Holy Week and Easter
What is Easter all about? A celebration of spring? New life and rebirth? A fantastic opportunity to eat as much chocolate as possible?
Although Easter is remembered by many people in Britain, no festival of religious origin is more popular than Christmas. However, most Christians would say that the more significant festival is actually Easter. Christmas commemorates the time God came to earth in the person of Jesus Christ (the Incarnation). But at Easter Christians celebrate what God came to do – to rescue the world through Jesus’ death and resurrection.
The week leading up to Easter is known as ‘Holy Week’. It marks the final week of Jesus’ life, from Palm Sunday (when Jesus entered Israel’s capital city, Jerusalem, looking like a king), through Maundy Thursday when Jesus ate his last supper with his disciples, to his arrest, trial and eventual execution on Good Friday. The belief that Jesus died on the cross to cancel out the bad things of the world is one of the most important beliefs in all of Christianity. Equally important are the events of Easter Sunday itself, when Christians celebrate Jesus coming back to life. His resurrection is a sign of his power over death, and symbolic of the new and eternal life He gives to people.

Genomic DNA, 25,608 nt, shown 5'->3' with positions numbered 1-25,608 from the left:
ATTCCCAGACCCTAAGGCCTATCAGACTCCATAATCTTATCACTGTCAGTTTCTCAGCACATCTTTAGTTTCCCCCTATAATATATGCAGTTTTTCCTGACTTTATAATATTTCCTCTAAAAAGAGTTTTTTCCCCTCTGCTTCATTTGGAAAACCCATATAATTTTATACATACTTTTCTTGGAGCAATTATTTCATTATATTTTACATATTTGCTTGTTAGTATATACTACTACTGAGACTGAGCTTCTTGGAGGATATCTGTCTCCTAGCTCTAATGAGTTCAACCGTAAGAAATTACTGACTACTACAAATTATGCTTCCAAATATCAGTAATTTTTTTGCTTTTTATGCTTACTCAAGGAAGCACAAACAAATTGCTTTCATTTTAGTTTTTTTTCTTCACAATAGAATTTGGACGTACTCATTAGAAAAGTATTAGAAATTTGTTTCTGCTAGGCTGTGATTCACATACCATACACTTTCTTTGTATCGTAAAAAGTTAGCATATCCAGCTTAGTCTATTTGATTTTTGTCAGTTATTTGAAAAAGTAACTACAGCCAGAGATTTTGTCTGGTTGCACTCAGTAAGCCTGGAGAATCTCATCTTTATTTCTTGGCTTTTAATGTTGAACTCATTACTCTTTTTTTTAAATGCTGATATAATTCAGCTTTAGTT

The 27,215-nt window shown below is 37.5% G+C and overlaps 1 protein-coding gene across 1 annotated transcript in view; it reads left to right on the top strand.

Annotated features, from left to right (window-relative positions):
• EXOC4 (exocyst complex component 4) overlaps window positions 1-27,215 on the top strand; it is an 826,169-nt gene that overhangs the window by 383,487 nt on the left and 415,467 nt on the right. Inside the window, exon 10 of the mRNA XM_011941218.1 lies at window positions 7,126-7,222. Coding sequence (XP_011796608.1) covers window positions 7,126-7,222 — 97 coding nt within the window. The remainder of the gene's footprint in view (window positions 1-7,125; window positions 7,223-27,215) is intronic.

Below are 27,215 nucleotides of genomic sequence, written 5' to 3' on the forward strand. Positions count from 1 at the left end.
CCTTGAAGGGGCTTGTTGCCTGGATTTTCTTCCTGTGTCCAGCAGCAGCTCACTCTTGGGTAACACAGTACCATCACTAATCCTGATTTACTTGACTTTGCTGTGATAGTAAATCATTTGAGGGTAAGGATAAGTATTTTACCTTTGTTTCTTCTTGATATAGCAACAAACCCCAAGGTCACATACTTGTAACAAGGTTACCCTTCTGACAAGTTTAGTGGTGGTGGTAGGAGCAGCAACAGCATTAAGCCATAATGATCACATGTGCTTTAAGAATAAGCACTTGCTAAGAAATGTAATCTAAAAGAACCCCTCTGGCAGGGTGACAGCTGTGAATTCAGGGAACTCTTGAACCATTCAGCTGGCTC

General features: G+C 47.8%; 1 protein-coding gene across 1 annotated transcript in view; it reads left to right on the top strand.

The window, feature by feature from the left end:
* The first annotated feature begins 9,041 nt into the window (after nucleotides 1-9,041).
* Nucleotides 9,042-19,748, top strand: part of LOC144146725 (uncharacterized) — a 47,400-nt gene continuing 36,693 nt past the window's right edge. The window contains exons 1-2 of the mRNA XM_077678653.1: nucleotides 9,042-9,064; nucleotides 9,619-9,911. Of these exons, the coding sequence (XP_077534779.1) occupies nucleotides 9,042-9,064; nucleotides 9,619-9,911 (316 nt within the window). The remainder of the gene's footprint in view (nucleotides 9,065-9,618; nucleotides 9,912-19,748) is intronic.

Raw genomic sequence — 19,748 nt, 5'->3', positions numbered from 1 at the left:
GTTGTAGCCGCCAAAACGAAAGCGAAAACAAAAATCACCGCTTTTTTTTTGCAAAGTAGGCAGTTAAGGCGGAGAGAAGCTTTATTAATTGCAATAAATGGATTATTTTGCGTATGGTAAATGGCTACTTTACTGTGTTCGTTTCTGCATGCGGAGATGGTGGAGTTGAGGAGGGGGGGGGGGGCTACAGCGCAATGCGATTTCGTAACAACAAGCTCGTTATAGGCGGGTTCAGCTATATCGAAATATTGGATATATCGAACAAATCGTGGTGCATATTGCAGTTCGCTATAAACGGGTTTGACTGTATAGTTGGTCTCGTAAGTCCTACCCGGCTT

In this section, find out about the events of Holy Week and Easter, and their significance to Christians today. Explore our Easter traditions and how they link to the Easter story. Can you guess the link between Easter Sunday and chocolate eggs?Bookmark